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Beyond the NICU...

Updated: Jan 10, 2019

Parents play a tremendous role in the health and development of their babies, and this is never more true than for families who have experienced a stay in the Neonatal Intensive Care Unit (NICU). Infant development is impacted by a variety of factors and influences, including: personal (ex: gestational age when born or medical history), environmental (ex: caregiver support or physical surroundings), and occupational (ex: daily activities such as feeding, sleeping and care routines). These developmental factors look different for babies who start life requiring the support of a NICU environment.

The body systems of pre-term infants are still in development, and this development continues outside the womb, in an environment that is very different than the human body. Developmentally supportive care designed to protect these infants varies in every NICU, with specific practices and environment having a potentially positive or negative impact. A heightened level of medical intervention in every NICU is essential for supporting life, though these interventions often have secondary impacts on infant development. The good news is that a lot can be done in the NICU and beyond to buffer these effects.

Developmental Support at home

There can be a lot of uncertainty for families about what the future holds for their child and discharge from the NICU brings a mix of emotions as parents prepare to leave the protective bubble of the hospital and begin their lives at home. Many babies who have experienced a NICU stay could benefit from additional developmental consideration and attention once they go home, which is why they often qualify for Early Intervention (EI) services. EI is a state and federally funded program that provides free services to support development for children ages birth to three years. Sometimes EI adequately supports a child's developmental needs. Other times, a child may need more than this program provides. Seeking additional support from a specialist, such as a pediatric occupational therapist, can be helpful for providing direct intervention while partnering with parents to support their child's development.

The first few years are a critical time when brains grow and change more than any other time in life. The brain is “elastic,” meaning it has the ability to reorganize, repair, and grow with new experiences. Parents are instrumental in this early period, helping their baby adjust to the world outside the NICU to build a solid foundation early on from which to explore, play, learn and grow. If parents, who are the resident experts on their child, have concerns about development they should trust their instincts and seek support early, through the Early Intervention program and/or a developmental specialist.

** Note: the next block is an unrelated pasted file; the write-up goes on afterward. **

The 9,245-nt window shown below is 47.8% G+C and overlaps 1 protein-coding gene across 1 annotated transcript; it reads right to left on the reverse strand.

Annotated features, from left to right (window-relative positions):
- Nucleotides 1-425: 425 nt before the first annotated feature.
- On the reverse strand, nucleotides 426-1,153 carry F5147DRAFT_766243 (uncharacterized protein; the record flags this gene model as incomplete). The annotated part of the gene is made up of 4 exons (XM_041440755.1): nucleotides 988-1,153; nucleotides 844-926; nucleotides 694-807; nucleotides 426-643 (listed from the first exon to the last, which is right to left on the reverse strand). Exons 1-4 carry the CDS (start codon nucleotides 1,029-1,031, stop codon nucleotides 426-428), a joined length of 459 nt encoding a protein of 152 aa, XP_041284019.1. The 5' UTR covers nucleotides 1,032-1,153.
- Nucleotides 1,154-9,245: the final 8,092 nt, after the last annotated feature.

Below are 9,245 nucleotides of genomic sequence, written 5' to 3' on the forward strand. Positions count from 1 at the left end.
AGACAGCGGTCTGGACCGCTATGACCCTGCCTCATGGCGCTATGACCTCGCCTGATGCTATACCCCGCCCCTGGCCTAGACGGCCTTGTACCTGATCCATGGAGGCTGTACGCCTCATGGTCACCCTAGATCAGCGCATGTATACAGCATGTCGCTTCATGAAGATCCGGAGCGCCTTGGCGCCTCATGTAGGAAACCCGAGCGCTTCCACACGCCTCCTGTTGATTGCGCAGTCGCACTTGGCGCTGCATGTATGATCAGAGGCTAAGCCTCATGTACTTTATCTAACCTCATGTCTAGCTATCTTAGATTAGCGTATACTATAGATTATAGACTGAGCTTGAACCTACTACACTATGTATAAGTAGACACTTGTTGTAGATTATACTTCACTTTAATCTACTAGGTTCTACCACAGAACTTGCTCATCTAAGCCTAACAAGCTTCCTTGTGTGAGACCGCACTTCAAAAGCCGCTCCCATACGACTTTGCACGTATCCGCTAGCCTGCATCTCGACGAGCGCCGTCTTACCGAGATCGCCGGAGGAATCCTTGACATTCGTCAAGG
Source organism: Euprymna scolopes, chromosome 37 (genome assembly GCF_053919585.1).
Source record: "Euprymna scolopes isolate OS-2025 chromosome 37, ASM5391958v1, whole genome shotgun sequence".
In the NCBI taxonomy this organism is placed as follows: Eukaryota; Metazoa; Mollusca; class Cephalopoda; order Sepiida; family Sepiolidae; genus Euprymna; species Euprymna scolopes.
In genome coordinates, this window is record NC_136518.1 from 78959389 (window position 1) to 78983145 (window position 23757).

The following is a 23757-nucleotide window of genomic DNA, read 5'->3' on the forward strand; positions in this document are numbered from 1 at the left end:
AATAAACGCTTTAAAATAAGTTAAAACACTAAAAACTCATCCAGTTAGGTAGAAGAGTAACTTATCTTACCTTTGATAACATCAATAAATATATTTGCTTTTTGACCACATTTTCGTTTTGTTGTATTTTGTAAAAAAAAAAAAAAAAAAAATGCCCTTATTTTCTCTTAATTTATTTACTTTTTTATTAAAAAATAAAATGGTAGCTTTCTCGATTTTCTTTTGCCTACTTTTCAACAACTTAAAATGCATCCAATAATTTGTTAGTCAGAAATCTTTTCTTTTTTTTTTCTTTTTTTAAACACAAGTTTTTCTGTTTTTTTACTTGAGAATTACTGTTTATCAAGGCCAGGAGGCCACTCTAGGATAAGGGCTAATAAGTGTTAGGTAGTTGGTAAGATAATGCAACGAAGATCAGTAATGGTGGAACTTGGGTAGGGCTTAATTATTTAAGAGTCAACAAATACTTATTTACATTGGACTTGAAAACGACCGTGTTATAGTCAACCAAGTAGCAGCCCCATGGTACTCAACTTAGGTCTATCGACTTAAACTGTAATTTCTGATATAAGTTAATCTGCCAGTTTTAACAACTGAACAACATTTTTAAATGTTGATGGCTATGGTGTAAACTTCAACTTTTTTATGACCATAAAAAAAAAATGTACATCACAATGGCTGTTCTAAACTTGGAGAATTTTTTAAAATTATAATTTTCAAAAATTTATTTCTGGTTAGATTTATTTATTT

When to seek help

Here are some potential indicators your baby may need extra support for their development. This is not a comprehensive list and many babies will demonstrate one or more of these characteristics over the course of their development. Trust your instincts and if any of the below indicators persist or if you have concerns based on behavior not listed, reach out for support.

  • Your baby spent an extended time in the NICU

  • Your child has been diagnosed with developmental disabilities, such as Down Syndrome, Spina Bifida, Cerebral Palsy brain injury, genetic syndrome or other condition impacting development

  • Your baby is slow to meet developmental milestones (after adjusting for prematurity) or skips certain milestones, such as crawling

  • Your baby has a noticeable one-sided head turning preference or visible head flattening

  • Baby experienced a brachial plexus injury or other birth trauma

  • Your baby struggles with feeding (bottle, breast or solid food)

  • Sleep is problematic for baby (getting to sleep or staying asleep)

  • Your baby dislikes "tummy time”

  • Baby seems to have low muscle tone or tires easily with physical activity, like feeding

  • Frequent crying or irritability with difficulty being consoled

  • Daily routines such as diaper changes, clothing changes, bathing and other care activities create intense reactions

  • Baby (older than 3 months adjusted age) makes minimal eye contact or shows little social engagement with family

  • Your child shows minimal interest in toys or play for age

  • Your child is "over-sensitive" or avoidant of sensory experiences, such as touch, movement, lights, sounds, tastes

Click here for more resources or guidance for seeking additional support

Learn More about Sarah Reppenhagen, OTR/L


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